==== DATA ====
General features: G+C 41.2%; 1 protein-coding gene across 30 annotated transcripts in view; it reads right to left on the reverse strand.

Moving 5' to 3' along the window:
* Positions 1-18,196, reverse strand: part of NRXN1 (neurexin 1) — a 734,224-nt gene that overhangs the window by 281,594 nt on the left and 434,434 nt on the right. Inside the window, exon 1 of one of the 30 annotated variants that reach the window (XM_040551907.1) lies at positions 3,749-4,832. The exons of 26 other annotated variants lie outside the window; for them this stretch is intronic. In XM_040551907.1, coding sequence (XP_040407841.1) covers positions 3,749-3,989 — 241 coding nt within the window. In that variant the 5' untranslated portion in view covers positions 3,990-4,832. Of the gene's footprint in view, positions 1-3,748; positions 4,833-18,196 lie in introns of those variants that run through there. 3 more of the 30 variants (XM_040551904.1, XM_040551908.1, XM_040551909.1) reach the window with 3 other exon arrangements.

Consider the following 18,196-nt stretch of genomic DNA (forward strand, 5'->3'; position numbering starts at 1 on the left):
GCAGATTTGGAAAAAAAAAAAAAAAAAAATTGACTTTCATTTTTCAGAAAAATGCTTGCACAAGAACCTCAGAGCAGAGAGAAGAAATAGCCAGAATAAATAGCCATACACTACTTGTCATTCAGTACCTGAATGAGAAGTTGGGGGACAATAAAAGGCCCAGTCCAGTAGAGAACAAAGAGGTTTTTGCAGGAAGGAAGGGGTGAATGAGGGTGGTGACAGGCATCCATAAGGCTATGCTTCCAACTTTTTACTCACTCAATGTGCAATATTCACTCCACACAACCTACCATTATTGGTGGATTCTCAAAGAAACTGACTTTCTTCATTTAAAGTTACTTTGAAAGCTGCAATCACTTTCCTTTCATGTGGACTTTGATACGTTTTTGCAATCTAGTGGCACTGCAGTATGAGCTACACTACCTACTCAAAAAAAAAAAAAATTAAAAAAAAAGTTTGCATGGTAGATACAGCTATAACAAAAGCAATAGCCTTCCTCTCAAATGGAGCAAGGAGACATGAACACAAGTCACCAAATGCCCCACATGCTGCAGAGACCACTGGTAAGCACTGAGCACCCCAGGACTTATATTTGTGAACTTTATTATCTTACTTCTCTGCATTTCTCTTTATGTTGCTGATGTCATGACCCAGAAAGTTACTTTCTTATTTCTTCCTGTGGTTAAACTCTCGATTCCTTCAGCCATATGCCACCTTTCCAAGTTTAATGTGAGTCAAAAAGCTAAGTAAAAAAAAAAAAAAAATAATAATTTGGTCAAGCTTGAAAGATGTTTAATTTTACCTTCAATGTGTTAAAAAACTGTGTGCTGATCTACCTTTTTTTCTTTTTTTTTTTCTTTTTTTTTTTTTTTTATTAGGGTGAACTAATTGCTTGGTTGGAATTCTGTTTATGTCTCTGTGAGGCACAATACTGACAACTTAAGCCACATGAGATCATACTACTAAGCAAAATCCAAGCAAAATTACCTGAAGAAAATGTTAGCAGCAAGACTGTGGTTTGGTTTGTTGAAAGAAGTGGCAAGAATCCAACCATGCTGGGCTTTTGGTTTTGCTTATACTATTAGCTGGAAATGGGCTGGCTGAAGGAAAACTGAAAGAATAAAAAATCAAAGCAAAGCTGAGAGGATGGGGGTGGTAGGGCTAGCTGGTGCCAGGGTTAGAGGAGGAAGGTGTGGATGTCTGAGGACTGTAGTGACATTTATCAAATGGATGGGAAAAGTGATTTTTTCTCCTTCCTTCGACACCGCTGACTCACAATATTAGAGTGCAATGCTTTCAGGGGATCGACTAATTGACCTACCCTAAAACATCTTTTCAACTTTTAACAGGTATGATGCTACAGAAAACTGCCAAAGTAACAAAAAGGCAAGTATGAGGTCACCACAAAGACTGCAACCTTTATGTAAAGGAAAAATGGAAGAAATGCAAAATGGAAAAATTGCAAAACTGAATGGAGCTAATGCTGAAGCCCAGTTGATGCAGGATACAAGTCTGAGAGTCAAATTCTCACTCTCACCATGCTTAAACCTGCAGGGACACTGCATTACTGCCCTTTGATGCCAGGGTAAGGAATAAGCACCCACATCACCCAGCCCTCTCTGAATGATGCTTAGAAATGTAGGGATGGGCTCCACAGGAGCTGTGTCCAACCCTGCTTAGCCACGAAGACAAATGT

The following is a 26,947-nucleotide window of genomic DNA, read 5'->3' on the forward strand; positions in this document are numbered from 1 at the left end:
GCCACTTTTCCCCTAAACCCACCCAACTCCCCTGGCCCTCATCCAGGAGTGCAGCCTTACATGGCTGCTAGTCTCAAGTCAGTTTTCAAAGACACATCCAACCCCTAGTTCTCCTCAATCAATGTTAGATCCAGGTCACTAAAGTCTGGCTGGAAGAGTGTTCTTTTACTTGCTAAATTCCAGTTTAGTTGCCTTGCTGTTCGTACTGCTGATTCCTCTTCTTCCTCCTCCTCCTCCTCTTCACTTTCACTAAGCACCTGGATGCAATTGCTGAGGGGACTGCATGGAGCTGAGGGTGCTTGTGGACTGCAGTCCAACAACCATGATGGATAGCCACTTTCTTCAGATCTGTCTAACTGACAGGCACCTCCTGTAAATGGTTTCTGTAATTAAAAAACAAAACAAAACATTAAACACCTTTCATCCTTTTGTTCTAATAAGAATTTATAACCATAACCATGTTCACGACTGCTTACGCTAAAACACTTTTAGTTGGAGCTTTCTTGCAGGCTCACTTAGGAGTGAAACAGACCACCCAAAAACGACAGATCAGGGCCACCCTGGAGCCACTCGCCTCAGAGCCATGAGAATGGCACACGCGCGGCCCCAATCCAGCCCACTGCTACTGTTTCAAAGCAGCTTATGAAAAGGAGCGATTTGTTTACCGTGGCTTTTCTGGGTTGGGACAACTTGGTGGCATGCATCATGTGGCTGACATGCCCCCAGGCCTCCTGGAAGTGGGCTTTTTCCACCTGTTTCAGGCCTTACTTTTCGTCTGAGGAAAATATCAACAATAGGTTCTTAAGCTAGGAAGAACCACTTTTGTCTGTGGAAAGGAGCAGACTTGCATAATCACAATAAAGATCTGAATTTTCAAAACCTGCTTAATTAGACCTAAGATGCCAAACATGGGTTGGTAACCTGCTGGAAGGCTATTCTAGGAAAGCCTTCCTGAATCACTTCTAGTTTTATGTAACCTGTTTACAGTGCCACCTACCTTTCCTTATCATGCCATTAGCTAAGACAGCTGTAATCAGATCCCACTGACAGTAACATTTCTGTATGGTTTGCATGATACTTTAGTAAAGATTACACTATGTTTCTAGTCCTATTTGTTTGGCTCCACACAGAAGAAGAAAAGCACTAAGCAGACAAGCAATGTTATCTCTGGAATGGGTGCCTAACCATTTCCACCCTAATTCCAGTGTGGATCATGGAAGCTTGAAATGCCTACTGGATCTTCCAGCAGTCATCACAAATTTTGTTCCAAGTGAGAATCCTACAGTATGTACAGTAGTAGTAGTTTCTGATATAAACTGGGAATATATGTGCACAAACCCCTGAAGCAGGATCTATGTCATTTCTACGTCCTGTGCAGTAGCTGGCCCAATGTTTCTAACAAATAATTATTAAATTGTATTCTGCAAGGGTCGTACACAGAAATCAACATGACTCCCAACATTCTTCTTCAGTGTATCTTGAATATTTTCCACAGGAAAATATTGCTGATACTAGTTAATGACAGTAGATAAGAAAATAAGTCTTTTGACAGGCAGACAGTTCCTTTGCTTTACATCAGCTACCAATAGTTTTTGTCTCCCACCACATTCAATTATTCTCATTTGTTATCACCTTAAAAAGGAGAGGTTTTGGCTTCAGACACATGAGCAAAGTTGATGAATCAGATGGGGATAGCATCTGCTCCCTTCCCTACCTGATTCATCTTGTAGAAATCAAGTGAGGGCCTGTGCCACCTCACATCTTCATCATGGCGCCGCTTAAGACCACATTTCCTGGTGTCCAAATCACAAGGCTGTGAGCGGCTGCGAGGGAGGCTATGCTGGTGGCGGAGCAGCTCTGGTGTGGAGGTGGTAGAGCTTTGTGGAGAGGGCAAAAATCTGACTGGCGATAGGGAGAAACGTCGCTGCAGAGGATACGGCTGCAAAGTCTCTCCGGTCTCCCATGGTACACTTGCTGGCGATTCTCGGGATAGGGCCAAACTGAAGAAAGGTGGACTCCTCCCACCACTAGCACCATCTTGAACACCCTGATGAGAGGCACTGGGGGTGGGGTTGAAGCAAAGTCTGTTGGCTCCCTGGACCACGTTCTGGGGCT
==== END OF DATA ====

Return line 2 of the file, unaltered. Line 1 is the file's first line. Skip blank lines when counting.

Moving 5' to 3' along the window: